“Durango needs another burger or taco place like a hole in the head,” said Chris Turner.
For some, those may be fighting words, but they are one of the core reasons Turner and his partner, Alexa Alfonsi, opened their Jamaican food truck, Juicy’s Shanty, on July 1 outside the Powerhouse Science Center on the Animas River Trail.
“We thought the food in this town was ... mediocre is kind,” Turner said. “And we wanted to fix that – give Durango a different kind of flavor.”
For those not in the know, Jamaican food tends to have a sweet heat, Alfonsi said.
“It’s a very rounded type of heat,” she said. “It’s not going to burn your face off.”
“It’s enough to make your forehead sweat and your mouth hot, but you can’t stop,” Turner said. “It’s savory, too. Our stewed ox tail is like a pot roast, but it’s got those Jamaican notes – allspice, nutmeg, cinnamon.”
He said he was exposed to Jamaican food from a young age, frequently traveling to the island.
The name “Juicy’s Shanty” comes from a family member in Negril, who had the nickname “Juicy.” He served juices, beer, snacks and Ital (vegan food celebrated by the Rastafari movement).
“We wanted to make the homage to him and kind of carry the torch, so we started this little island jerk shack,” Turner said.
Everything on the menu is made from scratch in the truck, he said.
“We’re either extreme meat or extreme vegan,” he said.
Ninety percent of the food is vegan, including all of the sides (except for the Mac-n-Cheese) and all of the sauces, he said.
But Turner said he has also been smoking meat since he was 16 years old and has been a pit boss and a chef with classical training in French, German, Italian, Thai and Mexican cuisine.
Turner plans to do Texas-smoked briskets, jerk-smoked brisket and applewood-smoked Carolina-style brisket out of the food truck, which – at least in the beginning with serve both Jamaican food and barbecue.
“The whole idea is to have the Jamaican and the barbecue truck be the same thing and then split them off eventually,” he said. “And then make other trucks down the line. We want to do a Mediterranean truck – do like Lebanese spit and Greek yogurt-marinated things with rice and kebabs and all that. And we want to do something Thai down the road, too.”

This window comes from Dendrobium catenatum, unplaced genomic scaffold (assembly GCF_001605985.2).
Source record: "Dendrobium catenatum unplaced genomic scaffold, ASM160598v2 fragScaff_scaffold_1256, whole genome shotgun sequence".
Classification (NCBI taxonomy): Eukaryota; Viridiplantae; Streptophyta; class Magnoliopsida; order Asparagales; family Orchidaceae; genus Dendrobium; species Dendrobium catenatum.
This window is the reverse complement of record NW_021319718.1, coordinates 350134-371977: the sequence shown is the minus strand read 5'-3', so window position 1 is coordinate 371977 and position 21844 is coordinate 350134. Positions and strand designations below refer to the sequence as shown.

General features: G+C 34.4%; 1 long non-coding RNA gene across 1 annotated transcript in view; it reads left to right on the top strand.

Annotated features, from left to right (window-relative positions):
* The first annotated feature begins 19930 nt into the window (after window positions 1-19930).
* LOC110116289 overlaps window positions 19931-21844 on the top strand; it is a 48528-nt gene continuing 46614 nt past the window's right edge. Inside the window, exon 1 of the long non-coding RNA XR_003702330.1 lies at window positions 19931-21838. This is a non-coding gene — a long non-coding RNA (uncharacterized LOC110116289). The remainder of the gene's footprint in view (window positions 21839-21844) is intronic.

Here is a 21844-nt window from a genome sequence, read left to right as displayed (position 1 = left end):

Turner and Alfonsi envision transforming the space outside the Powerhouse, which is also the home of The Soup Palette and Thimbleberry Smoothie Co., into a space with live music and the like.
“We’re trying to make a space where somebody that lives here can come down and hang out,” Alfonsi said. “I want you to be able to come here, eat a plate of food – that you have some leftovers with – and not break the bank.”
Turner, an assistant director in the directors guild of America, said he and Alfonsi had been working in the television and film industry in Brooklyn, New York, for 10 years – up until they were laid off in March 2020.
“We used that as our jumping off point, really,” Alfonsi said. “Here’s a sign from the universe to get out there.”
The couple had traveled to Durango and Pagosa Springs frequently over the previous decade, and Turner has worked on a pilot in Mancos. But they had both grown tired of the industry, he said.
The work behind the camera paid off, partly at least, in the dichotomy that has emerged between Turner and Alfonsi, who was a set production assistant. While he takes care of the flavors, she takes care of the customers.
“We both worked with high-profile actors for a long time,” he said. (“Pain-in-the-butt profile,” she interjected.) “And I got tired of it, honestly – I don’t want to talk to people like that. She dealt with Tom Selleck and Donnie Wahlberg on ‘Blue Bloods’ for the last three seasons, so it was like second nature.”
“It’s just easy to be a happy camper,” Alfonsi said. “It’s even easier knowing that this is our world.”
Turner said he loves being part of a kids’ science center, but also wants to cater to adults. He hopes to eventually get a liquor license and have a BYOB-type of situation with a corkage fee.
“Who eats jerk chicken without drinking a Guinness Extra Stout or a Red Stripe or a rum drink?” he said.
He would also like to provide cooking classes at some point, he said.
If the art on the truck looks familiar, it might be because it is being painted by local artist Parker Ledford, who also did the wolf mural on North Main Laundry. The exterior of the truck will depict Ice Lake in the back with a small island in the middle with the shanty on it and the Milky Way above it. In front, the truck looks like the facade of the shanty with the reflection of the mountains around Ice lake in the water behind it.
“We are wandering art now,” Alfonsi said.
Juicy’s Shanty is open 11 a.m. to 3 p.m. and 5 to 8:30 p.m. Wednesday to Sunday at 1333 Camino del RIo.